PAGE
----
My worry is how to help them keep the wealth of Christian marriage and Christian families, and at the same time the deeply Christian values that are also found in the African understanding of marriage and the family life. Definitely, because of poverty, because of lack of education, because of weak Christian values in many aspects, our young people are going through many challenges, because of the media. The media has become a component of the formation of the young people. So we will have to see how to use the media positively to influence the formation, education, the Christian understanding of doctrine and faith, and also to help them learn to avoid the negative influence of the media culture.

ZENIT: Could you explain specifically what things the media is doing incorrectly?

Archbishop Palmer-Buckle: A lot of the media is West, and when they speak about family, it is only father, mother, children, and they are presenting other, sorry to say, unacceptable forms of family. They present often too many freedoms of the woman and man and even of the children, which can bring about disintegration of the family. Often it stresses self-centered  over self-sacrifice, and individualism to the destruction of the individuality. They ignore what makes a family a family, namely that it is a school of formation, of education, of where we learn to forgive, where we learn to live with differences.

The media at times suggests, if it’s hard, just quit. It leads to a defeatist attitude, a certain aggressiveness. It does not lead to solidarity and collaboration, but more to a detriment of these true familial elements. Those are some of the negative western media influences which make it harder for our young people to get married and stay in marriages and use that also to bring their contributions to society, because society is a bigger family, where we have many of the same aims.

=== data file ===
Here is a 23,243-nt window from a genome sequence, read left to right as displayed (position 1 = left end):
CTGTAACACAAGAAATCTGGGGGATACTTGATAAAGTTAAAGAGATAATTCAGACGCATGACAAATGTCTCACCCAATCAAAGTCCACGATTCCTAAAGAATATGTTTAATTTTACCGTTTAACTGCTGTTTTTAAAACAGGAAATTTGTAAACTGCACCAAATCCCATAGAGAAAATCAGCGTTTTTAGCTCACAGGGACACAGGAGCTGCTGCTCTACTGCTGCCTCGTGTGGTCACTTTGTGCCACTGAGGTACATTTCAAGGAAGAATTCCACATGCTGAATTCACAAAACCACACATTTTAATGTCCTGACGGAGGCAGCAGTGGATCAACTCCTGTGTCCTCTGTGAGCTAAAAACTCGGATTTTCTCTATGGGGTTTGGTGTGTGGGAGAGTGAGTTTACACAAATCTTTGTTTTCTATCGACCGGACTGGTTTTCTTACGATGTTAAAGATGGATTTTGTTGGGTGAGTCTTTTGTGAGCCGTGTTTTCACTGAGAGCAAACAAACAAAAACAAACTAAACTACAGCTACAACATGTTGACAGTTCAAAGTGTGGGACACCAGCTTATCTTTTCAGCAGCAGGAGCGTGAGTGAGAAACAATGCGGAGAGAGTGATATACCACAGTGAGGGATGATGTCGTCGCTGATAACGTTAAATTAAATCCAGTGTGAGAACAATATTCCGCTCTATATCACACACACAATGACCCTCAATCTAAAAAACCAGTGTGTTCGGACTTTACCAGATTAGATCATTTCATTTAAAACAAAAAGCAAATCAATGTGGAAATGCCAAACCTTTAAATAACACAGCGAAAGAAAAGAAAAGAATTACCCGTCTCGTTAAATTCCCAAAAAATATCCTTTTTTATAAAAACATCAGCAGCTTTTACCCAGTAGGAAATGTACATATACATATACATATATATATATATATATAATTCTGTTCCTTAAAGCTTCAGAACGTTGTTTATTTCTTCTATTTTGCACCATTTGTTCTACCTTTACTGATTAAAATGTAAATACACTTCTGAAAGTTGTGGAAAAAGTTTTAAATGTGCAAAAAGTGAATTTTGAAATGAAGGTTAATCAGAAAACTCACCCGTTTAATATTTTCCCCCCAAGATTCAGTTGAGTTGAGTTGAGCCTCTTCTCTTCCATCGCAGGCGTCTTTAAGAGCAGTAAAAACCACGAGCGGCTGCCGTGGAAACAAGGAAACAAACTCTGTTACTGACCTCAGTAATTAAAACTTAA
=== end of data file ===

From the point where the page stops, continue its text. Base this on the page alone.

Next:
ZENIT: What are the biggest difficulties the Church in Africa faces?

Archbishop Palmer-Buckle: Let’s put it this way. The Church in Africa is growing very fast, and therefore will need a lot of help to put together the needed institutions to facilitate that growth, such as seminaries, Catholic universities. We need a lot of help from these countries which have these facilities, which, unfortunately, many are lying empty. They bring a lot of our people, many here to Europe, to teach in seminaries, to be in the parishes, etc., for them to share and bring the African mentality and values. Bringing the teaching from the African philosophy, African anthr
opology, African sociology, African spirituality, and the rest. To bring our contribution to the Universal Church.

Another thing that sometimes we are not happy about is that there are many African missionaries in Europe and America already. We have priests offering services and religious sisters offering services in Germany, France, Italy, in Spain, even some of the Eastern European countries, in the United States of America, in Canada, and many others. We would like them to be seen as missionaries who have come to share and therefore, we pray, that Christians in Europe and America do not constrain them …